Lawrence Phillips' Brain to Be Donated to CTE Research: Latest Details, Comments

Adam WellsFeatured ColumnistJanuary 15, 2016

Lawerence Phillips smiles as the crowd in the stands at Pro Player Stadium calls out to him as he takes the field for the first time in a Miami Dolphins uniform Sunday Dec. 7, 1997 in Miami before a game against the Detroit Lions. Phillips signed with the Dolphins last week after a stormy stint with the Saint Louis Rams.(AP Photo/Joe Cavaretta)
JOE CAVARETTA/Associated Press

Former NFL running back Lawrence Phillips, who was found dead of an apparent suicide at the age of 40 at Kern Valley State Prison in Delano, California, on Wednesday, will have his brain studied by chronic traumatic encephalopathy (CTE) researchers.

According to Josh Peter and A.J. Perez of USA Today, Dan Chamberlain, the family's attorney, said Phillips' mother, Juanita Phillips, "has agreed to donate her son's brain to Boston University's Center for the Study of Traumatic Encephalopathy."

In September 2015, PBS' Frontline noted a Department of Veterans Affairs and Boston University study found that 87 of 91 former NFL players studied tested positive for CTE.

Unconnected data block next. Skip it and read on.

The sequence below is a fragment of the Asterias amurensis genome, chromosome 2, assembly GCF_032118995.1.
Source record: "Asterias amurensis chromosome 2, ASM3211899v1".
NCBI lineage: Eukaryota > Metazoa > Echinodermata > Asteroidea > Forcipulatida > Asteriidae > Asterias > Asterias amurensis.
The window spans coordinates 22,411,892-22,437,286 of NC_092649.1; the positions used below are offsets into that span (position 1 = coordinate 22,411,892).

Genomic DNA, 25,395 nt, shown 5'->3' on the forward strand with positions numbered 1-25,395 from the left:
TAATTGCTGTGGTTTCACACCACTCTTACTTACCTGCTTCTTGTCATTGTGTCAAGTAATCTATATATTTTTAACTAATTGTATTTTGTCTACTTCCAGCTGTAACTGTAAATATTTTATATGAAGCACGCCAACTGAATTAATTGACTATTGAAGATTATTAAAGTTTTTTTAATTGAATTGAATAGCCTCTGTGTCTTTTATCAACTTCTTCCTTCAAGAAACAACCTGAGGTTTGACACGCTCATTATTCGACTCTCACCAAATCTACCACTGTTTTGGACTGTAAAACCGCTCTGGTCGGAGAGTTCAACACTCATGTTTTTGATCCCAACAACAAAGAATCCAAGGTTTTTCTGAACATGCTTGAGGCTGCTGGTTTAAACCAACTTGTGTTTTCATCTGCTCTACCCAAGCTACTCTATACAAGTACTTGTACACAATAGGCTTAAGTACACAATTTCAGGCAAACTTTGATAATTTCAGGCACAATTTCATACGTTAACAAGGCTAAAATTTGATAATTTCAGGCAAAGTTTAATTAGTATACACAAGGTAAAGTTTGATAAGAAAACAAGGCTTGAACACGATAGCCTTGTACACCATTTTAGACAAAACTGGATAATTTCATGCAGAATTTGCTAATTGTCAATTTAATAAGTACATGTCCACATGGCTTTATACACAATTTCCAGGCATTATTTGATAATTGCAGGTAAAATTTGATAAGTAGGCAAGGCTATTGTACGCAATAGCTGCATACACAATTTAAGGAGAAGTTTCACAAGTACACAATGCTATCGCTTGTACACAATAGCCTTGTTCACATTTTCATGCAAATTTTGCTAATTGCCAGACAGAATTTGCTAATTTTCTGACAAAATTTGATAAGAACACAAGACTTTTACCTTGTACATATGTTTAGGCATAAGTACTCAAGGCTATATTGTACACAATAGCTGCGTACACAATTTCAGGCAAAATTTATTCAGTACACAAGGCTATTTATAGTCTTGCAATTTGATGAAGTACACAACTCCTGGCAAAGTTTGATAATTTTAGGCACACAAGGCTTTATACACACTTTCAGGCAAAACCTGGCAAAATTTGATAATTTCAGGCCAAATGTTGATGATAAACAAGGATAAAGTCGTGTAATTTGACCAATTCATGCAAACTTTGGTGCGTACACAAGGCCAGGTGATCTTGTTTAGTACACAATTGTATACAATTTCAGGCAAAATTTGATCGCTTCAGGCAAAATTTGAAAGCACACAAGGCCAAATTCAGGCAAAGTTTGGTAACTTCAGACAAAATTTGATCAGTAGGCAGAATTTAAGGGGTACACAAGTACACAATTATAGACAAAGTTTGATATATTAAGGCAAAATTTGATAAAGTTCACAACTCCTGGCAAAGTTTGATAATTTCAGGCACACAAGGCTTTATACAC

Chamberlain told USA Today why Phillips' mother opted to release her son's brain to the university. 

"She wanted an explanation about what happened, and I told her, 'Look, the only way you can really explain it is by examining his brain,'" Chamberlain said. "I told her, 'You owe it to your son, you owe it to every other NFL, college and Pee Wee and high school and middle school player that played football.'"

Chamberlain added that Phillips' estate could receive up to $5 million from the NFL's concussion settlement with players.

Phillips was a star in college at the University of Nebraska, winning back-to-back national titles in 1994 and 1995, but various problems off the field hindered his career. He played three seasons between 1996 and 1999 in the NFL with the St. Louis Rams, Miami Dolphins and San Francisco 49ers.